• This approach allowed for high velocity sales, immediate revenue generation, and valuable user feedback for product improvement.
  • Once significant user adoption was achieved at a university, Top Hat would then approach the institution for a broader agreement.

"We had this crazy idea, what if we sell software or software product the same way the textbooks had been sold... we go to a professor, individual professors at university, get them to adopt the product and the content in their course, and then there would be no cost to the professor or to the university."

The quote outlines Top Hat's innovative sales strategy which involved selling directly to professors, a method that diverged from the traditional enterprise sales model in higher education.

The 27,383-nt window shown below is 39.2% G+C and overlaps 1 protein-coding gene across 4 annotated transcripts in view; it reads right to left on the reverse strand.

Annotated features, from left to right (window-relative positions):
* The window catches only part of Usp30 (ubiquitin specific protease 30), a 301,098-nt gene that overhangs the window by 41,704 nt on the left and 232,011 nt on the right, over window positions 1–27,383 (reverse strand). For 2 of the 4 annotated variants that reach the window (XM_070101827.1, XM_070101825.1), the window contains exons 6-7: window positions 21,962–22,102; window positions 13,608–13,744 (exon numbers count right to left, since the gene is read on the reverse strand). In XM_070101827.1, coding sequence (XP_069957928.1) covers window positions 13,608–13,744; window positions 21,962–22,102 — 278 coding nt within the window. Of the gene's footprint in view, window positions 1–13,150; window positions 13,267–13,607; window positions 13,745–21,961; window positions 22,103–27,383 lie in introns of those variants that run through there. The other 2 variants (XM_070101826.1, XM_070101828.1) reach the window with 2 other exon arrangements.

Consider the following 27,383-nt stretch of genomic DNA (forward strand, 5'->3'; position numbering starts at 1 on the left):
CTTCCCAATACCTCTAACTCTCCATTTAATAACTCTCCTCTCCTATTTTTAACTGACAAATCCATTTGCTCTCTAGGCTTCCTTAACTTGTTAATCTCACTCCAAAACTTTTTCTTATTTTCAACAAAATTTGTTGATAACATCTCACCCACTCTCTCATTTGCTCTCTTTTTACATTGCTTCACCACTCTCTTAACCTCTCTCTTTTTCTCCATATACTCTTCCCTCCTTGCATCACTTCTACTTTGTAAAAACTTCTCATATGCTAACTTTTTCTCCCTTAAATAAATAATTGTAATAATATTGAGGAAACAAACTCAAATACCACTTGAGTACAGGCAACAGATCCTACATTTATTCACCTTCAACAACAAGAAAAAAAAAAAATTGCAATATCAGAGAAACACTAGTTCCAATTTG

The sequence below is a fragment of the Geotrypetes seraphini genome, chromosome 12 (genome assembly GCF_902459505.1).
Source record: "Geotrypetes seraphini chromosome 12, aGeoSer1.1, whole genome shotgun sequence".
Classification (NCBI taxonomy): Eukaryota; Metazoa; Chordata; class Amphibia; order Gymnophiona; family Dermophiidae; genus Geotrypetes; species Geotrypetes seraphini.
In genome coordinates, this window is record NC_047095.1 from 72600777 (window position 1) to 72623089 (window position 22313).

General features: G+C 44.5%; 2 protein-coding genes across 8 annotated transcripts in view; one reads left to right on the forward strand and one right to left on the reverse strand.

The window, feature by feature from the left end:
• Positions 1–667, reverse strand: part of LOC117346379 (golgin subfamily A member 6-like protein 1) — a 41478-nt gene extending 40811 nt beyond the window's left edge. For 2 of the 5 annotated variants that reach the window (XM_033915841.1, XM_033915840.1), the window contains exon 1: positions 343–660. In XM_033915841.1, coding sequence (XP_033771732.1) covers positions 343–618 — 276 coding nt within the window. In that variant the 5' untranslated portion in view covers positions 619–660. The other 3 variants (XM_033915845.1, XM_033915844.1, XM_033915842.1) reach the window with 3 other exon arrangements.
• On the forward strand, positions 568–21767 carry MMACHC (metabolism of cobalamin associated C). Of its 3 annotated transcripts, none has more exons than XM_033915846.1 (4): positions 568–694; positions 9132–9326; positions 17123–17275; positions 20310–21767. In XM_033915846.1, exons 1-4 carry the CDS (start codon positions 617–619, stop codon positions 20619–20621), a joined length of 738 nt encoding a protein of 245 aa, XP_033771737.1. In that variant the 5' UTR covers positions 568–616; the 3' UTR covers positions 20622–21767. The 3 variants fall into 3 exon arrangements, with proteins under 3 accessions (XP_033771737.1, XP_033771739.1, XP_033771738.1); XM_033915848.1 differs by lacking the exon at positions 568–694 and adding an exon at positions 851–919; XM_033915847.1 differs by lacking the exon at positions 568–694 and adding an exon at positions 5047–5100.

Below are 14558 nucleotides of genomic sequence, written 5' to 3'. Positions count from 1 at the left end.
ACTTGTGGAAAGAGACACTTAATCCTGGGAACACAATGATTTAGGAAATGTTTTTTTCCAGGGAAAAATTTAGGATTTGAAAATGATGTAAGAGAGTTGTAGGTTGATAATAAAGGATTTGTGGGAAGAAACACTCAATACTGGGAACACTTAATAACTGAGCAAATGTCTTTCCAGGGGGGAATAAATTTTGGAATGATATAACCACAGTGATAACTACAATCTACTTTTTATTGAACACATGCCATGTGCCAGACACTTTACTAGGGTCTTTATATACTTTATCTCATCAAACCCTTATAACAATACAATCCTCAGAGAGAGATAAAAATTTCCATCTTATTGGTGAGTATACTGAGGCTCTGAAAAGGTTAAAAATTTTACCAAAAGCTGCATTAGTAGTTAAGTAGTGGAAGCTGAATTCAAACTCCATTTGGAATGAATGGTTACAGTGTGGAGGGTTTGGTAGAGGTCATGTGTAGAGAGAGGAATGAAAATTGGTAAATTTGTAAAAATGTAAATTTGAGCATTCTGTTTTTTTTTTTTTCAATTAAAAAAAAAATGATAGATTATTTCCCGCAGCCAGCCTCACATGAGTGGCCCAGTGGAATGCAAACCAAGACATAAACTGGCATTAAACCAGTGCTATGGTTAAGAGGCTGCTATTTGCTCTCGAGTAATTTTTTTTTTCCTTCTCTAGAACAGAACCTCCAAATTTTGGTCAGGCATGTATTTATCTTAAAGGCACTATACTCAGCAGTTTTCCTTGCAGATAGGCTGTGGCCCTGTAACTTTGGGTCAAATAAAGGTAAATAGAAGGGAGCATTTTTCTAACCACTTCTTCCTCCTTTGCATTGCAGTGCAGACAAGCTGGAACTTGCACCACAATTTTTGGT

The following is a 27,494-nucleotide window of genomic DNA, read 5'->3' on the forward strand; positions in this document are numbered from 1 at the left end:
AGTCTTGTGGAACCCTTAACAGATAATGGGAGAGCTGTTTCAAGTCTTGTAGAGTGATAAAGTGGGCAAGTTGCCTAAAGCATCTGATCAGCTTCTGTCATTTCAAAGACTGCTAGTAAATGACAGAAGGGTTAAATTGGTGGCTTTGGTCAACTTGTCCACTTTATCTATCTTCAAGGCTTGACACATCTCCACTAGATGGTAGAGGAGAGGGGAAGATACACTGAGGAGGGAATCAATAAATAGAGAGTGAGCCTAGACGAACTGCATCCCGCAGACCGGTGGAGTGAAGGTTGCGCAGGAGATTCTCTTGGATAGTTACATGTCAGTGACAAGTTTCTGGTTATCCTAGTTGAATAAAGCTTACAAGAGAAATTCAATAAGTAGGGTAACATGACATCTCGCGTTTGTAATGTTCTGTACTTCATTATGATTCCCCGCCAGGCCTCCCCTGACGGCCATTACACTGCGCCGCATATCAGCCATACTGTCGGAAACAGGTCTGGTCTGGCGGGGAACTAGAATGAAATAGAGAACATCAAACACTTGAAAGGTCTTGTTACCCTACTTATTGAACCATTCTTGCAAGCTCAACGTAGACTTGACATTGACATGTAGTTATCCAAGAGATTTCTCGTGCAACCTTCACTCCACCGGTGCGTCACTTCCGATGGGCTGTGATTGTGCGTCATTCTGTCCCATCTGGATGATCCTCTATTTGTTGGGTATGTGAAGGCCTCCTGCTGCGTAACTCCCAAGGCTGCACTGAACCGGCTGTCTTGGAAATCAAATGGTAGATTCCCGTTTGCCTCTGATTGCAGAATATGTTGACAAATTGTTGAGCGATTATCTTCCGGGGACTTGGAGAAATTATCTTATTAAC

Hiring Practices and the Science of Success

  • Mike Silagadze criticizes the intuitive approach to hiring that most companies use.
  • He points out that research on predictors of workplace success is often ignored in favor of biased hiring practices.
  • Work samples, cognitive assessments, and structured interviews are highlighted as effective, science-backed hiring methods.
  • Top Hat has implemented these practices and continuously developed and innovated their hiring process.

"There's a handful of things that actually predict success in the workplace... work sample... intelligence cognitive assessments... Structured interviews... those are the things that we ultimately have implemented."

This quote summarizes the key components that predict success in the workplace, which Top Hat has incorporated into their hiring process, moving away from traditional, intuition-based hiring.

Top Hat's Hiring Process

  • The hiring process at Top Hat varies by role but generally includes a high-level competency screen, cognitive assessment, work sample, structured interview, and competency-focused interviews.
  • For engineers, this might involve a coding test or pair programming, while sales reps might do a presentation.